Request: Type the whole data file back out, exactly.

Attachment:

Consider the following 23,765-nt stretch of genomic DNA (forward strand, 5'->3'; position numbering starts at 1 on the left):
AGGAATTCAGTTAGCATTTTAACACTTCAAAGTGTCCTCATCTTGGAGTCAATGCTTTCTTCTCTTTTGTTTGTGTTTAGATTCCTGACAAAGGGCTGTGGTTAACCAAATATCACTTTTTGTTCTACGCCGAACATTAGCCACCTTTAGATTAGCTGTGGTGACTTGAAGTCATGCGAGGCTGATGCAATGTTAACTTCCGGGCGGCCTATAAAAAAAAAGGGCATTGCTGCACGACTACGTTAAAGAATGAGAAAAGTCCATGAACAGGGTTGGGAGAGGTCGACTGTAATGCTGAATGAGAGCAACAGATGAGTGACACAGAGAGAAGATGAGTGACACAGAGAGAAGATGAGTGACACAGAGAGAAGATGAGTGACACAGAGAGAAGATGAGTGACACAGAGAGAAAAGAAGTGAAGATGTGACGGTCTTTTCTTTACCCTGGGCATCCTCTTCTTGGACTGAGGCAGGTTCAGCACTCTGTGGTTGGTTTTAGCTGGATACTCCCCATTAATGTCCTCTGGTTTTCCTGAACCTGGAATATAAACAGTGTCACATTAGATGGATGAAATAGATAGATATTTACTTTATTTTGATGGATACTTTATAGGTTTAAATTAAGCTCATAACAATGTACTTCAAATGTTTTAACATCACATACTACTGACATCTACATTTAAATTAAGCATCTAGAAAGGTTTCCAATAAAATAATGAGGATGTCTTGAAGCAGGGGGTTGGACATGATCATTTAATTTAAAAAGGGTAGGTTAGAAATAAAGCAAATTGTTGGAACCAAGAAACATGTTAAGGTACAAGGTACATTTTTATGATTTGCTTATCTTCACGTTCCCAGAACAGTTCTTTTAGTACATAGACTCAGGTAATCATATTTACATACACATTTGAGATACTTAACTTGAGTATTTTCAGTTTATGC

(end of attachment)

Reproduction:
Consider the following 23,765-nt stretch of genomic DNA (forward strand, 5'->3'; position numbering starts at 1 on the left):
AGGAATTCAGTTAGCATTTTAACACTTCAAAGTGTCCTCATCTTGGAGTCAATGCTTTCTTCTCTTTTGTTTGTGTTTAGATTCCTGACAAAGGGCTGTGGTTAACCAAATATCACTTTTTGTTCTACGCCGAACATTAGCCACCTTTAGATTAGCTGTGGTGACTTGAAGTCATGCGAGGCTGATGCAATGTTAACTTCCGGGCGGCCTATAAAAAAAAAGGGCATTGCTGCACGACTACGTTAAAGAATGAGAAAAGTCCATGAACAGGGTTGGGAGAGGTCGACTGTAATGCTGAATGAGAGCAACAGATGAGTGACACAGAGAGAAGATGAGTGACACAGAGAGAAGATGAGTGACACAGAGAGAAGATGAGTGACACAGAGAGAAGATGAGTGACACAGAGAGAAAAGAAGTGAAGATGTGACGGTCTTTTCTTTACCCTGGGCATCCTCTTCTTGGACTGAGGCAGGTTCAGCACTCTGTGGTTGGTTTTAGCTGGATACTCCCCATTAATGTCCTCTGGTTTTCCTGAACCTGGAATATAAACAGTGTCACATTAGATGGATGAAATAGATAGATATTTACTTTATTTTGATGGATACTTTATAGGTTTAAATTAAGCTCATAACAATGTACTTCAAATGTTTTAACATCACATACTACTGACATCTACATTTAAATTAAGCATCTAGAAAGGTTTCCAATAAAATAATGAGGATGTCTTGAAGCAGGGGGTTGGACATGATCATTTAATTTAAAAAGGGTAGGTTAGAAATAAAGCAAATTGTTGGAACCAAGAAACATGTTAAGGTACAAGGTACATTTTTATGATTTGCTTATCTTCACGTTCCCAGAACAGTTCTTTTAGTACATAGACTCAGGTAATCATATTTACATACACATTTGAGATACTTAACTTGAGTATTTTCAGTTTATGC